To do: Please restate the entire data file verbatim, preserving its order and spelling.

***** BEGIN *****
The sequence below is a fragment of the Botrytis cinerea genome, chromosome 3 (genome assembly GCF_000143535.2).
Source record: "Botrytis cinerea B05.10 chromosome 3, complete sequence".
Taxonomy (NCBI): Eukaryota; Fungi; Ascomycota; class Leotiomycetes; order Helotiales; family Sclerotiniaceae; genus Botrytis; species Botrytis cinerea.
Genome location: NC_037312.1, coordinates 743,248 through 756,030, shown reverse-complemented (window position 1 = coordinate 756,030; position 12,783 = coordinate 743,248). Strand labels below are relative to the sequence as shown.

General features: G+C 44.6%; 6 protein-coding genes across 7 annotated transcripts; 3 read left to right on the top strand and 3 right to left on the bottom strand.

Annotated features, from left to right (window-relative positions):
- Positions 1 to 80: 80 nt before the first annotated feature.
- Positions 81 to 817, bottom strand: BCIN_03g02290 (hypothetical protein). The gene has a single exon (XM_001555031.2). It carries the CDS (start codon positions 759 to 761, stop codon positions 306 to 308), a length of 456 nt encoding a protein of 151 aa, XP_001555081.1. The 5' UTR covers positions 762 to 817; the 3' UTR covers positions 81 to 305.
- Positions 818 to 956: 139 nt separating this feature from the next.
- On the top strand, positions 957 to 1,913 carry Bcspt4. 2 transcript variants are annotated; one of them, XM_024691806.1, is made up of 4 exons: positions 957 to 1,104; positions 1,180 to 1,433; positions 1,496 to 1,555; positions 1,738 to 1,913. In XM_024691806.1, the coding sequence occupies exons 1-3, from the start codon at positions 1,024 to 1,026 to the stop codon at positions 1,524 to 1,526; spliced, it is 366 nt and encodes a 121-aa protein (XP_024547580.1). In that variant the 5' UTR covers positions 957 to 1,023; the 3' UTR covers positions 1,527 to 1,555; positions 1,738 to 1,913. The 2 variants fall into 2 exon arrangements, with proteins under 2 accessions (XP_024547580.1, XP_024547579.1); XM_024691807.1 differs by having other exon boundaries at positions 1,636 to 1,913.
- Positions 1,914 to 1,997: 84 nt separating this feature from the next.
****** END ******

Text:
The sequence below is a fragment of the Botrytis cinerea genome, chromosome 3 (genome assembly GCF_000143535.2).
Source record: "Botrytis cinerea B05.10 chromosome 3, complete sequence".
Taxonomy (NCBI): Eukaryota; Fungi; Ascomycota; class Leotiomycetes; order Helotiales; family Sclerotiniaceae; genus Botrytis; species Botrytis cinerea.
Genome location: NC_037312.1, coordinates 743,248 through 756,030, shown reverse-complemented (window position 1 = coordinate 756,030; position 12,783 = coordinate 743,248). Strand labels below are relative to the sequence as shown.

General features: G+C 44.6%; 6 protein-coding genes across 7 annotated transcripts; 3 read left to right on the top strand and 3 right to left on the bottom strand.

Annotated features, from left to right (window-relative positions):
- Positions 1 to 80: 80 nt before the first annotated feature.
- Positions 81 to 817, bottom strand: BCIN_03g02290 (hypothetical protein). The gene has a single exon (XM_001555031.2). It carries the CDS (start codon positions 759 to 761, stop codon positions 306 to 308), a length of 456 nt encoding a protein of 151 aa, XP_001555081.1. The 5' UTR covers positions 762 to 817; the 3' UTR covers positions 81 to 305.
- Positions 818 to 956: 139 nt separating this feature from the next.
- On the top strand, positions 957 to 1,913 carry Bcspt4. 2 transcript variants are annotated; one of them, XM_024691806.1, is made up of 4 exons: positions 957 to 1,104; positions 1,180 to 1,433; positions 1,496 to 1,555; positions 1,738 to 1,913. In XM_024691806.1, the coding sequence occupies exons 1-3, from the start codon at positions 1,024 to 1,026 to the stop codon at positions 1,524 to 1,526; spliced, it is 366 nt and encodes a 121-aa protein (XP_024547580.1). In that variant the 5' UTR covers positions 957 to 1,023; the 3' UTR covers positions 1,527 to 1,555; positions 1,738 to 1,913. The 2 variants fall into 2 exon arrangements, with proteins under 2 accessions (XP_024547580.1, XP_024547579.1); XM_024691807.1 differs by having other exon boundaries at positions 1,636 to 1,913.
- Positions 1,914 to 1,997: 84 nt separating this feature from the next.